Forgotten Wars; Freedom and Revolution in Southeast Asia by Christopher Bayly & Tim Harper. Harvard University Press, 2010, paper.
This is a sequel to their Forgotten Armies; Britain’s Asian Empire and the War with Japan. After the Japanese surrendered in August 1945 the British reoccupied the Southeast Asian crescent stretching from the eastern provinces of British India to Singapore. By 1945 it was clear that the ‘jewel of the British crown’ – India – would soon be independent and a replacement anchor was needed. The Malayan Peninsula, with its rubber, tin, timber and other resources could take on that role. But there were problems.
The British and their Empire had made an inglorious exit after Singapore fell to the Japanese in 1941. Posing as a liberator, Tokyo had talked about extending its Greater East Asia Co-Prosperity Sphere, which it claimed would end the European grip on the crescent’s economies. Part propaganda, part planning mechanism, it was soon set aside and the occupation became a matter of brutality and plunder. The Japanese did, however, create ‘puppet’ national regimes composed of Malaya and Burmese ‘collaborators.’
The Japanese occupation had unleashed forces that could not easily be tucked back into the box of pre-war colonial society. Moreover, as Bayly and Harper note, Britain, in 1945, was in no position to recapture its Southeast Asian empire. With no British army available, the reoccupation depended upon the Indian Army. Officered mostly by Europeans with the ranks drawn from the subcontinent’s ‘martial’ provinces, the Indian army would, however, also not be available after Indian and Pakistani independence.
Initially the Allied Land Forces, South East Asia, commanded by Louis Mountbatten, faced little armed military opposition as they rolled through the Malayan peninsula, but encountered no end of difficulties. The most immediate was the 630,000 Japanese occupation troop, housed in temporary detention camps, awaiting their repatriation to Japan.
Mountbatten had also to deal with the Indian National Army which had fought alongside the Japanese. Indians living in Malaya argued, however, that the Indian National Army had safeguarded them when Britain had skedaddled. Malayan collaborators had to be rounded up, and European colonials, just liberated from internment camps, were demanding revenge. Various resistance groups based on ethnicity had arisen during the Japanese occupation that now claimed the right to self-determination. Finally there was extensive damage done by the war that had to be repaired to get the county up and running.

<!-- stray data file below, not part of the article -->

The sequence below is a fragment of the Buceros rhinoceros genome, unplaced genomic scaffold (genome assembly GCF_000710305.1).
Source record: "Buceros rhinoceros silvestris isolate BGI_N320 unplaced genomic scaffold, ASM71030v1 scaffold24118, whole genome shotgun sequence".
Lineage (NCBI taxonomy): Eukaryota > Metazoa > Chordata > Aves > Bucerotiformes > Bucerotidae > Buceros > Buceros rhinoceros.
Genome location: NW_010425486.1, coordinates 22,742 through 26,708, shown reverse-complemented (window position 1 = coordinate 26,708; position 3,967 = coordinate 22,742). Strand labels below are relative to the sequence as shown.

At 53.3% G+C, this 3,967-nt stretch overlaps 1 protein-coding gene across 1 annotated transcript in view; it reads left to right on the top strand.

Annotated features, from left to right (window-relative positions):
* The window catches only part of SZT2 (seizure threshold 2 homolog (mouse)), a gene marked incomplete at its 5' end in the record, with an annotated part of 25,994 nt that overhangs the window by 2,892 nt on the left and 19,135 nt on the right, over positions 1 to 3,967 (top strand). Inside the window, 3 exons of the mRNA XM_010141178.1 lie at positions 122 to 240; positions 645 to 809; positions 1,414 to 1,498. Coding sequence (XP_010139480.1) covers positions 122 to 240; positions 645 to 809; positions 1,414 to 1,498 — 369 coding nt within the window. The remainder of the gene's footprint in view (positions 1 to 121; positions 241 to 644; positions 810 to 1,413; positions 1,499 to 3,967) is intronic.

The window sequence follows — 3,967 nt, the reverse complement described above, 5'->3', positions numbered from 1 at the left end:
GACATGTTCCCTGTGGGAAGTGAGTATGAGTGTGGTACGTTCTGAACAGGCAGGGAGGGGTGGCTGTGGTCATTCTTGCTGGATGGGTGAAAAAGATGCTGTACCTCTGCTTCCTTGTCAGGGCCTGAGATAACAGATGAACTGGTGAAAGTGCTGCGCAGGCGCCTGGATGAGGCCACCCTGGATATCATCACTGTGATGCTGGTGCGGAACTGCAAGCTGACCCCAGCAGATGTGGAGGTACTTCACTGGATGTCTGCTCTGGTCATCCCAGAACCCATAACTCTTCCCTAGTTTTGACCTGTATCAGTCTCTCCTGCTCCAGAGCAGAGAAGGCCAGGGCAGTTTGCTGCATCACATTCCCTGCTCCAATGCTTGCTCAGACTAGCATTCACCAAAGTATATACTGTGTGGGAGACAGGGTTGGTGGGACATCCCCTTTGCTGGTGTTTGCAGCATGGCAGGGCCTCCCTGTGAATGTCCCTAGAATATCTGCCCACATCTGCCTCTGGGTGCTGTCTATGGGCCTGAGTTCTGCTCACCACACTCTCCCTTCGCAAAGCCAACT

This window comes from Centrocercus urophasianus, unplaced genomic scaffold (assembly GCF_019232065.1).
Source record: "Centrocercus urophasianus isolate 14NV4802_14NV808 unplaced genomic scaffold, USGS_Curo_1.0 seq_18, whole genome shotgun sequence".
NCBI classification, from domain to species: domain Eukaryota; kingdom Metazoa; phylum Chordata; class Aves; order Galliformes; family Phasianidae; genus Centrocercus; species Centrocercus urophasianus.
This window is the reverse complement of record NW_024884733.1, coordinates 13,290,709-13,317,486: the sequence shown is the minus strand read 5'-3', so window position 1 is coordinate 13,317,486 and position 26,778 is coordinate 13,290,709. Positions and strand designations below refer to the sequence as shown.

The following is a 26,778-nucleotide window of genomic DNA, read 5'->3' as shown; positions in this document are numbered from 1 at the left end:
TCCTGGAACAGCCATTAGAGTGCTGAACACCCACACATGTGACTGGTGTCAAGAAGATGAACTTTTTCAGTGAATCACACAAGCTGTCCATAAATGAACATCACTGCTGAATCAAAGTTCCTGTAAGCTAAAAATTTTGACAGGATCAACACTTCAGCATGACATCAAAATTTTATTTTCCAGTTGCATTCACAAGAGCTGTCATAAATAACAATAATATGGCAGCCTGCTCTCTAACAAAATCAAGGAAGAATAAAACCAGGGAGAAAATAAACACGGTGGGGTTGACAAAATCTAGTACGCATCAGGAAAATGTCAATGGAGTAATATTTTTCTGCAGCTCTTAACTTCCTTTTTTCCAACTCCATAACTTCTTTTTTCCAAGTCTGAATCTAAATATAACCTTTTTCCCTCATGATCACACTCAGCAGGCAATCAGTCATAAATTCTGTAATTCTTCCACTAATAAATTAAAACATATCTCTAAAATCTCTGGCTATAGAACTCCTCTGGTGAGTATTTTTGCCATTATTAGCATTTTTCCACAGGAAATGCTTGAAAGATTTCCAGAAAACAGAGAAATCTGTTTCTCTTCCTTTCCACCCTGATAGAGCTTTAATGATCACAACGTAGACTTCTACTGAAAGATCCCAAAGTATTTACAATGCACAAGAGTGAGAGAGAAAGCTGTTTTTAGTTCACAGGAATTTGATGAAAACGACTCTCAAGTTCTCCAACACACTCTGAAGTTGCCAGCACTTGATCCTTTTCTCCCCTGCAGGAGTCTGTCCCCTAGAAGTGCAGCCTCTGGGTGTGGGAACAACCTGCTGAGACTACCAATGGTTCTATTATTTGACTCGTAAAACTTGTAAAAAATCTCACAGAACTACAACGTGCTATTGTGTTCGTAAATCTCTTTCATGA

The Chinese were the largest non-Malayan ethnic group. They dominated the labor force laboring on the rubber plantations and in the mines. To cope with the food shortages during and after the war, many Chinese laborers had hacked out small farms on the British-owned plantations and the forest reserves to provide food for their families. Now they were organizing themselves into bands to protect those holdings.
They were said to be communists. At least that was the judgment of the various British and American intelligence agencies. The continued insurgency in Malaya was one of the ‘dominos’ which President Eisenhower described in a news conference in April 1954. His argument was that if one country in the region came under the influence of the communists, the adjoining countries would subsequently fall in a domino effect. Thus China and India at either end and the smaller states, Korea, Indochina, Thailand, Malaya, Indonesia, and Burma in between. And there was Winston Churchill saluting Eisenhower’s clarity.
The British have been given credit for defeating the ‘communist insurgency’ in Malaya. Bayly & Harper have a more nuanced version of that ‘triumph.’ It involved moving rebels and their families into detention camps, not unlike the notorious concentration camps of the Boer War in South Africa. That was accompanied by what would now be called a “winning hearts and minds” policy.
Think more recently experiments with this policy in such places as Iraq and Afghanistan.